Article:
In Quest of the Historical Adam: A Biblical and Scientific Exploration (Book Review)

"As a theistic evolutionist, Craig accepts without critique the evolutionary consensus, believing that God used the process of evolution to bring about biological diversity. However, unlike many theistic evolutionists, he affirms the actual historical existence of an original human pair" - Eikon

798 reads

There are 10 Comments

Aaron Blumer's picture

EditorAdmin

This is a more in depth review than others we've linked to. Well worth the read, if you're interested in the topic.

Thus, while Craig is to be applauded for recognizing the importance of an historical Adam, it is unfortunate that he dismisses the most common Christian argument for the importance of Adam’s historicity as a “gospel issue.” The case for the importance of Adam is much stronger if this traditional argument from original sin is retained.

Genesis 1–11 as “Mytho-History”?

Another potentially problematic aspect of Craig’s account is his proposal concerning Genesis 1–11 as mytho-history. To be sure, Craig is not the first conservative Christian scholar to argue for this kind of non-literal reading of Genesis 1–11. Nevertheless, some words of critique are in order. Craig acknowledges that Genesis 1–11 has an “interest in history” and that the key figures are historical persons based on the tôlǝdôt formulae in the account. 

Craig's view is that the pre-human species evolved with God's guidance and He selected an actual pair of homo heidelbergensis to become the first humans. He argues from inerrancy etc. for a literal first pair of humans but at the same time downplays the traditional doctrine of original sin. He seems to be aligned with Pelagius on that topic.

Views expressed are always my own and not my employer's, my church's, my family's, my neighbors', or my pets'. The house plants have authorized me to speak for them, however, and they always agree with me.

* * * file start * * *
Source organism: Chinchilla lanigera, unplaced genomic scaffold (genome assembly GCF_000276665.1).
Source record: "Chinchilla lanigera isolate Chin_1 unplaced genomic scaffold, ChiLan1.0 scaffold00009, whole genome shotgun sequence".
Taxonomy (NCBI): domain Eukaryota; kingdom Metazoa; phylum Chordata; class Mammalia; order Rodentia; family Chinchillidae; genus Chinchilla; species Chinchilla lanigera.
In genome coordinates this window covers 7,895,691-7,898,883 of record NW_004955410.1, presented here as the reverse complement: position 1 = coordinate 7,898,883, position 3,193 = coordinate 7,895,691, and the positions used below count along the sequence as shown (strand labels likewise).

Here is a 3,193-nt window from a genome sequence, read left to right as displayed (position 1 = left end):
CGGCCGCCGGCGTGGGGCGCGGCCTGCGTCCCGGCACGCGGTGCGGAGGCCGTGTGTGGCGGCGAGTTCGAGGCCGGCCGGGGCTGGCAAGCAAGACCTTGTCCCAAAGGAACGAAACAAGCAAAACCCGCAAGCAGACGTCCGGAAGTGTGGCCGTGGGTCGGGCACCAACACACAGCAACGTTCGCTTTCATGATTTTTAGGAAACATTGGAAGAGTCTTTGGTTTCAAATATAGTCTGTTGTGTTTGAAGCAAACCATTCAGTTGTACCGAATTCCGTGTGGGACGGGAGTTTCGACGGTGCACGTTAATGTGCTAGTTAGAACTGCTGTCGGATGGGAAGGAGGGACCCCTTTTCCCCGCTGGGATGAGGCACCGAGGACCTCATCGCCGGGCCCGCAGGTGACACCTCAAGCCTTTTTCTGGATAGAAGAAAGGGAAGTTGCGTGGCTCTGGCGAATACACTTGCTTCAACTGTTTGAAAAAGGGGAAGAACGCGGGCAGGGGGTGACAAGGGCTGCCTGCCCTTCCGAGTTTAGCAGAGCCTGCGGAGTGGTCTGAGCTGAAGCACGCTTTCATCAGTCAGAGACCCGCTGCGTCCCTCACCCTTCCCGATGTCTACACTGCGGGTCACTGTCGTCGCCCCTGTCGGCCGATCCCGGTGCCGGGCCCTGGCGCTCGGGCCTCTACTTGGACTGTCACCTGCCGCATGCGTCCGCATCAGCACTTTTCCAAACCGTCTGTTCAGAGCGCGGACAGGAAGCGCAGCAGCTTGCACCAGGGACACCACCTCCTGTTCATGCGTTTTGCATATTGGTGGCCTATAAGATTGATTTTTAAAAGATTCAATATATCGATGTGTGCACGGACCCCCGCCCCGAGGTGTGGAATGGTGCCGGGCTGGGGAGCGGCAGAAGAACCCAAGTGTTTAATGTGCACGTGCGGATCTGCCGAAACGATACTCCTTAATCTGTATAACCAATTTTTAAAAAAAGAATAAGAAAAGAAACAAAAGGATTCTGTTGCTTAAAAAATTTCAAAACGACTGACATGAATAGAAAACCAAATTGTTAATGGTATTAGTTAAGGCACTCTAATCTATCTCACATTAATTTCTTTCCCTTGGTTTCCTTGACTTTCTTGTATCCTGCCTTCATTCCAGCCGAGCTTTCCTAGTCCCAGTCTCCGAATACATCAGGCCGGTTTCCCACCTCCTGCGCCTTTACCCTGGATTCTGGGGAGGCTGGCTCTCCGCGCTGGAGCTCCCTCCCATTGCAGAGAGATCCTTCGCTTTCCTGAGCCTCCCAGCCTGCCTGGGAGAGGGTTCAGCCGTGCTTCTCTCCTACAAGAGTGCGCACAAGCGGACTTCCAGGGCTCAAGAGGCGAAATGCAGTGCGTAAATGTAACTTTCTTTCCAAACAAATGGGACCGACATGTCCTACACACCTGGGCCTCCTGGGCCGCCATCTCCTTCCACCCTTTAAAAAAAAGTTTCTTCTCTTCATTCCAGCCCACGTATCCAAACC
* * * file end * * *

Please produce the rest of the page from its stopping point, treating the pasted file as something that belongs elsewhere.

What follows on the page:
dgszweda's picture

This is really not anything new,  This is what much of Biologos believes.

Dave White's picture

WallyMorris wrote:

No matter how you serve it, it's still compromise and eventual surrender to the theory of evolution and all its consequences.

Indeed it is!

dgszweda's picture

I have yet to see a single person develop this type of framework solely on exegesis.  They are always trying to make the Bible fit with perceived science.

Mark_Smith's picture

If we did exegesis (which then leads to theology) completely independent of observation of nature you would all be geocentric universe believers.

We never do exegesis completely independent of observation of the subject, because exegesis is not an exact science.

Dave White's picture

Mark_Smith wrote:

If we did exegesis (which then leads to theology) completely independent of observation of nature you would all be geocentric universe believers.

https://www.gotquestions.org/geocentrism-Bible.html

The Scriptures do not teach geocentrism

Mark_Smith's picture

Dave White wrote:

 

Mark_Smith wrote:

 

If we did exegesis (which then leads to theology) completely independent of observation of nature you would all be geocentric universe believers.

 

 

https://www.gotquestions.org/geocentrism-Bible.html

The Scriptures do not teach geocentrism

If you didn't have scientific observation to show you the correct answer, are you sure you would be a heliocentric believer? Your link provides ZERO scriptural support for heliocentrism... 

My point is observation of life and nature helps guide our interpretation.

Mark_Smith's picture

Do you believe in heliocentrism because of scientific observation or due to a clear exegesis of Scripture?

dgszweda's picture

Mark_Smith wrote:

My point is observation of life and nature helps guide our interpretation.

It helps guide our interpretation.  Extra-biblical information has value for clarifying what Scripture teaches, and for prompting correction of faulty interpretations.  It does not disprove what Scripture teaches or holds authority over it.  Things like miracles is different from General Statement of Faith.  A floating axe head is different than the size of a mustard seed.  Or the parting of the Red Sea and the shepherd leading a sheep.  In one instances our observations help us clarifying the facts that the author is outlining.  The others are to be taken by faith.  The Bible is clear that we understand and accept creation on faith and not through a scientific analysis.  It is impossible to come to a correct interpretation of creation through science.  God has marked that as a barrier through His Word, it accomplishes what He has purposed.  What He has purposed is that

"Through faith we understand that the worlds were framed by the word of God, so that things which are seen were not made of things which do appear."